Egger’s talk about the buildings in which he holds his tutoring sessions in reminded of Daniel Pink’s words on the importance of design. Eggers’ facilities are a prime example of the benefits of good design. When Eggers first advertized for his tutoring studio, he placed a sandwich sign outside of his shop announcing free tutoring inside. Unsurprisingly, he had no business the first few weeks. His sign appeared unprofessional and sloppy, eliminating all chance of parents trusting him to teach their children. Also, the initial sight people saw upon entering his facility was a shop selling pirate paraphernalia. People who did not already know who Eggers was or what he was trying to accomplish would immediately dismiss him as a joker or a loon. If Eggers had placed his teaching workshop or magazine offices in front, or set out a professional advertisement, he would have attracted much more business. Eggers did succeed with design, however, in a few ways with his building. As I mentioned in the paragraph above, the pirate shop adds and air goofiness and play to the tutoring workshop, allowing kids to escape the mentality of being trapped in a schoolroom. The room in which students learn is further visible to parents and other people as they enter the store, creating a feel of openness, community, and faith in the honesty of what Egger is doing.

Eggers finally made a point that students produce their best work when they know it will be published for the world to see. When Eggers made this point, he was referring to the novels several classes had composed together in his shop. This idea of publishing could be made accessible to all classrooms, however, without a publishing facility. Technology has opened the door for all of us to let our voices be heard, independent of assistance from others. If teachers want to encourage students to always produce their best quality work, all they need to do is have students create blogs and websites and post their assignments on them. Once information is on the web, anyone in the world can read it. Essentially, it is published. The more well-known the website, the more pressure students will feel to post quality work. While publishing work online is a terrific idea for ensuring effort is put into important assignments, having students publish everything they write often overwhelms them. When students are asked to publish too much, they give up after realizing they cannot possibly make every piece of work their best quality. Thus, using the internet as a medium for publication is an effective trigger of instrinsic motivation when used in moderation.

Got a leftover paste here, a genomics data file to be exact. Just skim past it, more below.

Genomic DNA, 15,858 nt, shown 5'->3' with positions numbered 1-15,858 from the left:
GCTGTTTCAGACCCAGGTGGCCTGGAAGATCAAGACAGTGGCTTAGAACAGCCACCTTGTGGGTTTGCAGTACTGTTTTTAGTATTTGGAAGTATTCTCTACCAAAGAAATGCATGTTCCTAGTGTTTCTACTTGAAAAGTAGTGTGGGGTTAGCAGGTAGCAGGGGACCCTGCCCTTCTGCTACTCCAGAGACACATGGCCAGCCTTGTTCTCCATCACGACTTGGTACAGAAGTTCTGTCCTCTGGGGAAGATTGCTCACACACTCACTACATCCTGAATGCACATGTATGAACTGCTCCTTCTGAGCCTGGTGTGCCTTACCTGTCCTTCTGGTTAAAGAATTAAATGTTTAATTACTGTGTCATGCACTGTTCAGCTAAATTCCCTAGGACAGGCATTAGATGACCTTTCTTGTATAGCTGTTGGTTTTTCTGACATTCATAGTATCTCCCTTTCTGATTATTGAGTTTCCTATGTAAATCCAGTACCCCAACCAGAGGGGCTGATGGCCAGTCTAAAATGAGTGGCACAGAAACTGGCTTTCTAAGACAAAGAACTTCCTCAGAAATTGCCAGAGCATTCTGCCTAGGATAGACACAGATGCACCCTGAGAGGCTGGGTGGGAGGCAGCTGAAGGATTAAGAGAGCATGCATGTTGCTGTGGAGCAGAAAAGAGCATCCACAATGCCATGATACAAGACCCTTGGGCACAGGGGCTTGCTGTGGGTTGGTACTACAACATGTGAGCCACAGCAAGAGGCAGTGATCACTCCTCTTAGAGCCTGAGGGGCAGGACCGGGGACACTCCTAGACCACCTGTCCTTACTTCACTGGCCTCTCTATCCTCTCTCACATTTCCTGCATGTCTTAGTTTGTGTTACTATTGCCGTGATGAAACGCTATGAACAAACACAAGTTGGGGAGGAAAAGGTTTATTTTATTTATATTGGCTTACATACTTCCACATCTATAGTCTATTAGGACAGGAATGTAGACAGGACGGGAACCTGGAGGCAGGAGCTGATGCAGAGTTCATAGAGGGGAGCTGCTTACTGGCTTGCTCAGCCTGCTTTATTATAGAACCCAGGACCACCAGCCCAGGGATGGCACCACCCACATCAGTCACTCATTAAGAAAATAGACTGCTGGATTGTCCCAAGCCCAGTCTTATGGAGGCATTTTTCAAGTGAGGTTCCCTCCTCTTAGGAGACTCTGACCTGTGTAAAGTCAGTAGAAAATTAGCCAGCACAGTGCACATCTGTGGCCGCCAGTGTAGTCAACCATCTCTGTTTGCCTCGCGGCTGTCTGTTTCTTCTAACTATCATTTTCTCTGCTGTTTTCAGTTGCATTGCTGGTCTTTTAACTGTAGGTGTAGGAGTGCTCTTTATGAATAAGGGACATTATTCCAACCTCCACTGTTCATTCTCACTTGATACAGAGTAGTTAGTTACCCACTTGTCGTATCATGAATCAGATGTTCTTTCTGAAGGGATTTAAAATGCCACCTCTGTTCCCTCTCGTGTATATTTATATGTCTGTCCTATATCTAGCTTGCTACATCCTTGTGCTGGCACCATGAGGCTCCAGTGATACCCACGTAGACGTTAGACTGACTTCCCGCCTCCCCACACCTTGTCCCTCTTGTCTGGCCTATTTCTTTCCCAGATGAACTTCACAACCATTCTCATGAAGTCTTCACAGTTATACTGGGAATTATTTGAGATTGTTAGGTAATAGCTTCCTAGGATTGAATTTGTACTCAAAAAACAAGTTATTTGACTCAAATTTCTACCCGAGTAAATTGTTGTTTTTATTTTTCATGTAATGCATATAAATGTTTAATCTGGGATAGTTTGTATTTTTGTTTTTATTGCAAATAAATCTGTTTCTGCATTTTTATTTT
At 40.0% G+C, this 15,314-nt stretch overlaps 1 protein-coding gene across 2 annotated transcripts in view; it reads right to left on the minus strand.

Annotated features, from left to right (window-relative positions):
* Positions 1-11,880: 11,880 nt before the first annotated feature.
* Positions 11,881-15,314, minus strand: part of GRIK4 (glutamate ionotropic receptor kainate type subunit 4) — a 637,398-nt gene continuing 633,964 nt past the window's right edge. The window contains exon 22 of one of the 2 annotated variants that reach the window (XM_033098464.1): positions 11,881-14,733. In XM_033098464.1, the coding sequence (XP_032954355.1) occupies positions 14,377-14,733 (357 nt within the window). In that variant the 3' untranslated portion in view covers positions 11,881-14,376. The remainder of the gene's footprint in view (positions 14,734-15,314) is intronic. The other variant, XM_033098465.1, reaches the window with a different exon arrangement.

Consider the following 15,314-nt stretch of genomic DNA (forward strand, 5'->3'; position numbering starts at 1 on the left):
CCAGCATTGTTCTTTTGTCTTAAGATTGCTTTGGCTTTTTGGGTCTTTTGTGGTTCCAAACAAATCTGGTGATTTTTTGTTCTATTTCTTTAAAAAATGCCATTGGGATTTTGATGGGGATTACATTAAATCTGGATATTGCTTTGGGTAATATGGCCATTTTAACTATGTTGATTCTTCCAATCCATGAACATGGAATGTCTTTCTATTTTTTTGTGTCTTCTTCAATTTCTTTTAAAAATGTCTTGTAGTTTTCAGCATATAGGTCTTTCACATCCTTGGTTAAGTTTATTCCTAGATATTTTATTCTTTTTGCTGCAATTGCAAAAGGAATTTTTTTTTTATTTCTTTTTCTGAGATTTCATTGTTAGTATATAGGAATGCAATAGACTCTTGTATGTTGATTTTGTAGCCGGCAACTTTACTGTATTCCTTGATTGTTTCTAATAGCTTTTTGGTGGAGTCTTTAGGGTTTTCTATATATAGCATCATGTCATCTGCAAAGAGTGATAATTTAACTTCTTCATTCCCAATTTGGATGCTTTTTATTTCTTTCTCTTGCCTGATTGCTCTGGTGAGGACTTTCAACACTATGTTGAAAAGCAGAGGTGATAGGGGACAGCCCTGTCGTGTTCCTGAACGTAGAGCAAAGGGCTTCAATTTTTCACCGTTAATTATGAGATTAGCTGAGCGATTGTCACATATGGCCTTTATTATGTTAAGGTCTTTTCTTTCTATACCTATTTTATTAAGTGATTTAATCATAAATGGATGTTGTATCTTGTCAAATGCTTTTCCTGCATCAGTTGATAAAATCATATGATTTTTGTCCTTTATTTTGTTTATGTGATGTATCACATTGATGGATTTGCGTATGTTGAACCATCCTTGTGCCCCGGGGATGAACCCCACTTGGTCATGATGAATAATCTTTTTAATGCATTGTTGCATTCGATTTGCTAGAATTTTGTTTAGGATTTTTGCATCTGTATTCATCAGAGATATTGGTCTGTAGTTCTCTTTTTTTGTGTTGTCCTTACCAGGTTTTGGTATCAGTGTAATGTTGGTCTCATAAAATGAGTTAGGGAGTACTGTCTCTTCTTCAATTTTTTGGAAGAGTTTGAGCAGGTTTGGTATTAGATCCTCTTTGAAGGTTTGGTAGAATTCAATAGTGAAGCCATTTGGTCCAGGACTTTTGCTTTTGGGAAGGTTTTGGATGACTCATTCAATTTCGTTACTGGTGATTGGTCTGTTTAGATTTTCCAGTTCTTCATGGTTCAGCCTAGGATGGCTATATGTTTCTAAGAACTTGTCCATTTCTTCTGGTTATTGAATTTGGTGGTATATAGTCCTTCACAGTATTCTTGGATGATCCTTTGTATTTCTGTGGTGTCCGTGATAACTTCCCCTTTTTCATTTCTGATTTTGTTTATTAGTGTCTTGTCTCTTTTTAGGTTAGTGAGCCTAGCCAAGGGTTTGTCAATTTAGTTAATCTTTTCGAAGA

Education truly should learn from the expeditions of Dave Egger, and bring more fun, individualized attention, good design, and publishing into its curriculum.

More about the author: or

More about the tutoring shops:

As the students progressed through the last few weeks, they were required to meet with Maura and I individually. We discussed each topic, gave suggestions, encouraged, and reminded them of what a great opportunity this was. The world was ready to hear their ideas! They needed to practice, practice, practice. They needed to look again and again at the visuals they chose for their backgrounds. They needed to think about their dress and speaking voice too.

In class, each day there was a focus regarding their presentation: work on slides, find images that capture idea, rehearse first minute, work on posture and voice, add more slides, practice at front of classroom using clicker, rehearse second minute, rehearse third minute, stand up straight, change slide order, rehearse final minute, smile, appearance, etc…

Finally, the presentations began. All I could hear from the students was how nervous they were but how meaningful this assignment was to them. This could make a difference. This could change the way people thought about bullies, cancer, eating, smiling, and physical attributes. This project would change the world! And boy did they blow me away. As each student presented, his classmates would leave feedback regarding the presentation on the individual’s blog post on our class blog. What a powerful reinforcement for their work and ideas. Here are some samples: